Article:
Pope Benedict's highly anticipated visit to the country begins on March 23, when he will arrive in the city of Leon and be officially greeted by President Felipe Calderon, Archbishop José Martín of Leon and representatives of the Mexican bishops' conference.

On March 24 the pontiff will have an official meeting with President Calderon and his delegation at the Conde Rul House, the seat of the Guanajuato state government where Leon is located. He will then greet and bless children and the faithful who are gathered in La Paz square.

On Sunday, March 25, Pope Benedict will celebrate Mass at the municipality of Silao’s Bicentennial Park, at the foot of Cubilete Hill. He will later celebrate vespers at Leon’s cathedral and deliver a message to the bishops of Mexico and other representatives of the bishops’ conferences of Latin America and the Caribbean.

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Pope welcomes news of rapid Church growth in Texas

Vatican City, Mar 21, 2012 (CNA/EWTN News) - Pope Benedict XVI is “glad to hear” from U.S. bishops on a recent visit to the Vatican that the Catholic Church is rapidly expanding in Texas.

Cardinal Daniel N. DiNardo, Archbishop of Galveston-Houston, told CNA that what caught the Pope's attention the most is that “we are the region in the United States where the Catholic population is growing and growing intensely.”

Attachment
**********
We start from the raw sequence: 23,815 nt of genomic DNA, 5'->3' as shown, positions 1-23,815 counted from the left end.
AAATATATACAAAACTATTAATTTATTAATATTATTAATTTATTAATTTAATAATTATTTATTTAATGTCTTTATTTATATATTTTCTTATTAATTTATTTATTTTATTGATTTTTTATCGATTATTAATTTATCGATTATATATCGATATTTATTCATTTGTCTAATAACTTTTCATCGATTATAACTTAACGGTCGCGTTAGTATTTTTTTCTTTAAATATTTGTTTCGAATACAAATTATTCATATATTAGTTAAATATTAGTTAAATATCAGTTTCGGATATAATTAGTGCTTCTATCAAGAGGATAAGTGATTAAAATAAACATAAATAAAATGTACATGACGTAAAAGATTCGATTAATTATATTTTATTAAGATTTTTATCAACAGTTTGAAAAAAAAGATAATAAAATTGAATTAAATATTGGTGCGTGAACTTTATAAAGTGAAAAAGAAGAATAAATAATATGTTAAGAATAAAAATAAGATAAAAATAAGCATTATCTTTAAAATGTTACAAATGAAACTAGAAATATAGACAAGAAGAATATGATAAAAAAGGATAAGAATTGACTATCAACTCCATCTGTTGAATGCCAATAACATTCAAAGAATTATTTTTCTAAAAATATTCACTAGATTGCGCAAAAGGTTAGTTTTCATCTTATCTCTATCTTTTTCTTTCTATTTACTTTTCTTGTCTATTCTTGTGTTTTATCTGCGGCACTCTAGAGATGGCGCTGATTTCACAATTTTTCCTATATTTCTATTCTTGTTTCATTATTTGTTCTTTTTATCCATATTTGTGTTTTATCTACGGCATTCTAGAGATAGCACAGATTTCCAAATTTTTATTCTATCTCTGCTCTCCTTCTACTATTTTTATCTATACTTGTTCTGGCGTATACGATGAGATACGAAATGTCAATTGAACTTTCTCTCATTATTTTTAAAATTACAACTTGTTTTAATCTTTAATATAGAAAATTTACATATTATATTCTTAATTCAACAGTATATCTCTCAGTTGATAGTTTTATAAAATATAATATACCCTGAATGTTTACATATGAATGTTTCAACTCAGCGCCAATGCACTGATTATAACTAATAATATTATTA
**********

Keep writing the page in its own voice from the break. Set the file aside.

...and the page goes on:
Cardinal DiNardo and 21 other bishops from Texas, Arkansas and Oklahoma have just completed six days in Rome on what is known as an Ad Limina Apostolorum visit. That involves making pilgrimage to the tombs of Saints Peter and Paul as well as meeting the various Vatican departments to discuss the health of the Church in each diocese.

“This has been a very fine visit,” Cardinal DiNardo said, “and we’ve had beautiful celebrations at the tomb of the apostles.” He said that “offering Christ’s sacrifice” at the tombs renewed the bishops “sensibilities” towards their “commitment to the apostolic faith” and brought about “a grand communion of all the bishops together.”

The delegation met with Pope Benedict XVI in three groups over two days. Cardinal DiNardo, who also serves as head of the U.S. bishops' pro-life committee, explained the changing demographics of the Catholic Church in their region to the Pope.

He noted that 25 years ago, Houston had a Catholic population of around 12 percent – a that figure has since doubled.

The ethnic diversity of that new Catholic community is now such that Mass can often be offered in 18 different languages across the diocese each Sunday. The main influx has come from other parts of the U.S. such as the Midwest or north-east and also from other parts of the Americas.

“Houston also has the largest Vietnamese population outside Orange County in California,” explained Cardinal DiNardo.

The city has 135,000 Vietnamese of which about 30,000 are Catholic. That figure is rising, said the Cardinal, as many Vietnamese are now converting from Buddhism to Catholicism.

He described the trend as “very interesting” and ascribed it to the intensity with which Vietnamese Catholics practice their faith.

Cardinal DiNardo said the “huge influx” of people from all over the world and from elsewhere in the U.S. has produced “a grand enrichment and a very positive flavor to Catholicism.” Added to a “Texan informality” and the result has been a faith which “people find very welcoming.”

This has been “extremely helpful,” he said, in making people feel “attached” to the Church so that “we can then deepen more in terms of formation and catechesis.”